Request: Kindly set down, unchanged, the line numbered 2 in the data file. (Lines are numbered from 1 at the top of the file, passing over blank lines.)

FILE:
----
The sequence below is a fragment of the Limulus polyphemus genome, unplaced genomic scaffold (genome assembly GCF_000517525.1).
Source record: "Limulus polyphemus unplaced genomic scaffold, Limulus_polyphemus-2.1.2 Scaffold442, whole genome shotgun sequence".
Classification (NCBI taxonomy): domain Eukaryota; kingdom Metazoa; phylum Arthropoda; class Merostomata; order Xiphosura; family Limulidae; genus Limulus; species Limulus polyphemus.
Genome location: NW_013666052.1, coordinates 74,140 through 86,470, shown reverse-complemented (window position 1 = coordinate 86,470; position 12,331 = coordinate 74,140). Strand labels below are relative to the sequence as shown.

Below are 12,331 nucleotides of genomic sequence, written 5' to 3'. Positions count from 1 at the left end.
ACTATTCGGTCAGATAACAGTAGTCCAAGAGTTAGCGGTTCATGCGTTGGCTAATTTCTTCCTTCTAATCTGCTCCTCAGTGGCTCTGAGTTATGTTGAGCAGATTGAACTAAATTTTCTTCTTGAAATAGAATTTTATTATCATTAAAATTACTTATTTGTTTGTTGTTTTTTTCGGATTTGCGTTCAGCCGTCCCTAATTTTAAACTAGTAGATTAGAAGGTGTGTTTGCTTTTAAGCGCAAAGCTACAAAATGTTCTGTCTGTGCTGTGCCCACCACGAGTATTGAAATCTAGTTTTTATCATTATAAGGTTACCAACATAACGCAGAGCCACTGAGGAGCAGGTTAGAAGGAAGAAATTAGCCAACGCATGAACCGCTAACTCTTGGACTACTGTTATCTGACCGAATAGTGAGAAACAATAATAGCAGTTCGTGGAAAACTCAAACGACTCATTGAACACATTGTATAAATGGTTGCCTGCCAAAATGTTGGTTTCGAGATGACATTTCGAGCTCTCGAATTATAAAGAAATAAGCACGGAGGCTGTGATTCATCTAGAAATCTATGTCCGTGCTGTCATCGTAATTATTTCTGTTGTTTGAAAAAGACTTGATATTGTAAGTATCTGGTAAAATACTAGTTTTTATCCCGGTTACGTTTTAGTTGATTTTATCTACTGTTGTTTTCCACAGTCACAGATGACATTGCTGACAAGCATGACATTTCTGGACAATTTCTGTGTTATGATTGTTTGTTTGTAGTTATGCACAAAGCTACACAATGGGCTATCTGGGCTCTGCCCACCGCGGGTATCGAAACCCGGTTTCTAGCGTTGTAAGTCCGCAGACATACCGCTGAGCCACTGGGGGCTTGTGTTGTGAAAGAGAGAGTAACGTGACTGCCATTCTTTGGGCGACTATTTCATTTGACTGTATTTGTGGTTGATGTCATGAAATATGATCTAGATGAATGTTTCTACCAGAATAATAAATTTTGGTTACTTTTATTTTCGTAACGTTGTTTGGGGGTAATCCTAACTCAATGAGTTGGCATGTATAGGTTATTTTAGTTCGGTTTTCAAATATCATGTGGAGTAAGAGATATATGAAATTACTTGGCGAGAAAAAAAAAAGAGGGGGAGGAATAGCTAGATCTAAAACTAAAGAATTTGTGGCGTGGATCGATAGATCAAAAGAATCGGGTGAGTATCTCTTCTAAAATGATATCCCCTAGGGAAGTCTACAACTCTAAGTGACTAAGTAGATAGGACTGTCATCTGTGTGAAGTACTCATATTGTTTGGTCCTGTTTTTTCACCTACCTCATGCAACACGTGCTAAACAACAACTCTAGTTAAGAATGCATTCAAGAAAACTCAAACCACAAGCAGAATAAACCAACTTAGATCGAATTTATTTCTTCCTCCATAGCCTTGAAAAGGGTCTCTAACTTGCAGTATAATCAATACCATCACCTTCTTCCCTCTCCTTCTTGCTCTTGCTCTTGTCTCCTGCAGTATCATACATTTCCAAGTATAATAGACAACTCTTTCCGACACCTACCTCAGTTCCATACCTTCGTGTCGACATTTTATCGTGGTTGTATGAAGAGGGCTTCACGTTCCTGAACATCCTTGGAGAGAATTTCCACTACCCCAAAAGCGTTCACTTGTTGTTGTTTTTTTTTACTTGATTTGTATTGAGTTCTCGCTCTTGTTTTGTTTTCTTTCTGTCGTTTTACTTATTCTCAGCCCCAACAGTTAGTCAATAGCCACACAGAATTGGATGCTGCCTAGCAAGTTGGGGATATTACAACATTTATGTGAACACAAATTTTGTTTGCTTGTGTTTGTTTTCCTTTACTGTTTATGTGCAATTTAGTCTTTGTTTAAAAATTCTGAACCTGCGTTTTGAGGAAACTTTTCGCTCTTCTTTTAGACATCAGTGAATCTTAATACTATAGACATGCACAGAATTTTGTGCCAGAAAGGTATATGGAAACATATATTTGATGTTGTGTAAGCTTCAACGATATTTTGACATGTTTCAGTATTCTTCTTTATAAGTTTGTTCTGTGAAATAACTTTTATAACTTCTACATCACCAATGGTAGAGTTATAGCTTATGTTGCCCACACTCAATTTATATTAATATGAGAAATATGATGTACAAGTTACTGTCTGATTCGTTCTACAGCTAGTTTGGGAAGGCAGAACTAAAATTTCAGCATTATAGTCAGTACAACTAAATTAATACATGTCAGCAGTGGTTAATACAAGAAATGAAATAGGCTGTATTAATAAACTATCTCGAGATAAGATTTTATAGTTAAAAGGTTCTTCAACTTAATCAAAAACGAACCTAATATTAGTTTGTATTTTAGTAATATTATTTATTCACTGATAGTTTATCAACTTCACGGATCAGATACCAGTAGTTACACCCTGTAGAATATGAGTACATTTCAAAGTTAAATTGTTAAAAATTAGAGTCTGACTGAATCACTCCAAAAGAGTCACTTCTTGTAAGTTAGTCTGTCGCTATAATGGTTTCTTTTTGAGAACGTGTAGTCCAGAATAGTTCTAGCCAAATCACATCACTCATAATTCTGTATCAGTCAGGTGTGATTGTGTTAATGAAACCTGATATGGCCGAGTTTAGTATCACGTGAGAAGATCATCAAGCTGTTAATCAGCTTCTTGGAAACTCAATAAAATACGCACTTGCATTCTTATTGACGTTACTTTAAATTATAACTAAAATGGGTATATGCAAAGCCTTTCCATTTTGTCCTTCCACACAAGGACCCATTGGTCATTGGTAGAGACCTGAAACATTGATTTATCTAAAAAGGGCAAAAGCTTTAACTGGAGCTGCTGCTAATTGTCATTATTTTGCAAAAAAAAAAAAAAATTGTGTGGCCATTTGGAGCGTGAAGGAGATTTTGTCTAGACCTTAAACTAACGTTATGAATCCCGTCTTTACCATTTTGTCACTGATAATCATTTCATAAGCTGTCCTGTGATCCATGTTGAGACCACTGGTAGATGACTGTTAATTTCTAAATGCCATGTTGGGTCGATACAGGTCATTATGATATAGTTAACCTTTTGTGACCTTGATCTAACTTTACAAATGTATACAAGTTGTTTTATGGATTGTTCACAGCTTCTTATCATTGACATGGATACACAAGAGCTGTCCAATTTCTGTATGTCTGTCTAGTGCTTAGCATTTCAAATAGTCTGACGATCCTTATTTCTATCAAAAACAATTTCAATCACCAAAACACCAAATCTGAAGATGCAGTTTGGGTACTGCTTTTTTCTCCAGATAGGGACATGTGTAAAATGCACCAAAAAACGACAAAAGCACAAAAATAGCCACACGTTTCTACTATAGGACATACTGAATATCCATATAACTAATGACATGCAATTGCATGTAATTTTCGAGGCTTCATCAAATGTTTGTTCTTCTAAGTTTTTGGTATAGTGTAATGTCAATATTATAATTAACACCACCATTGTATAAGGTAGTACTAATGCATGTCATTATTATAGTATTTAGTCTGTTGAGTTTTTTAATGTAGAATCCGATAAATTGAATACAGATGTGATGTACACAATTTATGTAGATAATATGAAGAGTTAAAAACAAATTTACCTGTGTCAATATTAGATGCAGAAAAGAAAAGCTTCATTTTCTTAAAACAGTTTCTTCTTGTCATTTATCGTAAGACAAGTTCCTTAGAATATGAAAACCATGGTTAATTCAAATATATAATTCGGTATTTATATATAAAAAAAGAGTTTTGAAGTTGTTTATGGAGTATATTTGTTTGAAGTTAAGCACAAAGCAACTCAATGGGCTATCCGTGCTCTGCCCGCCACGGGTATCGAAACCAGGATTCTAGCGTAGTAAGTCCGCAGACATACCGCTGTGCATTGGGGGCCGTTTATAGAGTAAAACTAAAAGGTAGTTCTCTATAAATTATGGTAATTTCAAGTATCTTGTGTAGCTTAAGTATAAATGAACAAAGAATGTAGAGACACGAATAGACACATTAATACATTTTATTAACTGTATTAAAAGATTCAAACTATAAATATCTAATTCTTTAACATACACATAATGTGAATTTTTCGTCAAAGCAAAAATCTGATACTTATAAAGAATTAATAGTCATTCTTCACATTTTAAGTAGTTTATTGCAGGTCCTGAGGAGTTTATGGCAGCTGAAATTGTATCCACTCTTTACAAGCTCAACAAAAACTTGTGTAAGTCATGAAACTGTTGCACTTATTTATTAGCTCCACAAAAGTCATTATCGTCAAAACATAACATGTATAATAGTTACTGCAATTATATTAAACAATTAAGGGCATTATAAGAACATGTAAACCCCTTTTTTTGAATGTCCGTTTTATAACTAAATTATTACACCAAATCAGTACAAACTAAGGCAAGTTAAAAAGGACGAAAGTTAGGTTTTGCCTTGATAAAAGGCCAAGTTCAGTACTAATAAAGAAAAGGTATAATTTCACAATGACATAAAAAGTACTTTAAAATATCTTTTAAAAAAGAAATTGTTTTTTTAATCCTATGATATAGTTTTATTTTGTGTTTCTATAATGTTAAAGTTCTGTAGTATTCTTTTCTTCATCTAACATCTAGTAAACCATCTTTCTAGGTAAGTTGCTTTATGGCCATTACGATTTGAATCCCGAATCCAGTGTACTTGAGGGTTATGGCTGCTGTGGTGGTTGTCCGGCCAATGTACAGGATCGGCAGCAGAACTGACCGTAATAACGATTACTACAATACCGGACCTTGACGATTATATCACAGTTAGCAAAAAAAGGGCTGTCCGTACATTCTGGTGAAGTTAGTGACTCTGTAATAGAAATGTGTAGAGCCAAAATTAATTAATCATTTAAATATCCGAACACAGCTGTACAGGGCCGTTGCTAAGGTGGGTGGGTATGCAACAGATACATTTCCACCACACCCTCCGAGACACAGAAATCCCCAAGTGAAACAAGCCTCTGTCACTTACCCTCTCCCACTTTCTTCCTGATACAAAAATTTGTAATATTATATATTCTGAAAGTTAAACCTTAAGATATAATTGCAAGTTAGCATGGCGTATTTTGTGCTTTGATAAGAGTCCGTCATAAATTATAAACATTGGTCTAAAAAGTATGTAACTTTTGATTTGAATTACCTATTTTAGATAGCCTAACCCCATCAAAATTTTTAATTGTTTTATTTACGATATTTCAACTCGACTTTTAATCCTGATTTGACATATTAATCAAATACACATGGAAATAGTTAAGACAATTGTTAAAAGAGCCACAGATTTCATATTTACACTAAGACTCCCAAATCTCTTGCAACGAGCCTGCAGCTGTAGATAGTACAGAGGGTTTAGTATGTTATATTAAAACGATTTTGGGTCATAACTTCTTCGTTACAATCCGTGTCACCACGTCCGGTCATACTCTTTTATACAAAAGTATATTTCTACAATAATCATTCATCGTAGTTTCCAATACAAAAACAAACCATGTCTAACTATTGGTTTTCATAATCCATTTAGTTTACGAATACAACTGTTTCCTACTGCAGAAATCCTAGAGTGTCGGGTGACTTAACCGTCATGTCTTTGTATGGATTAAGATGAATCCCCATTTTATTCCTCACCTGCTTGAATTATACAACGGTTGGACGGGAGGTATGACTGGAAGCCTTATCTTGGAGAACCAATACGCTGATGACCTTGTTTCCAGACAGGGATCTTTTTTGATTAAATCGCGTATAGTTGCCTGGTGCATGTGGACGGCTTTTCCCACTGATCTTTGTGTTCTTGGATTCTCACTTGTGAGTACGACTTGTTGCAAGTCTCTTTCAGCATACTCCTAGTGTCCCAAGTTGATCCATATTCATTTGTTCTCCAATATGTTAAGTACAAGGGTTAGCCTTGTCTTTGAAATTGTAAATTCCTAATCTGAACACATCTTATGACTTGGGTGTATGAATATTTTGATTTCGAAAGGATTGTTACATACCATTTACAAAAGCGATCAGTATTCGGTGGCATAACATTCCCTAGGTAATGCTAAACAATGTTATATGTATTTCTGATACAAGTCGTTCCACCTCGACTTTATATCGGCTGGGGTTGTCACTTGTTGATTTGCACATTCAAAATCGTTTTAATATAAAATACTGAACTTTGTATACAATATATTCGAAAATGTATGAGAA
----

Source record: "Limulus polyphemus unplaced genomic scaffold, Limulus_polyphemus-2.1.2 Scaffold442, whole genome shotgun sequence".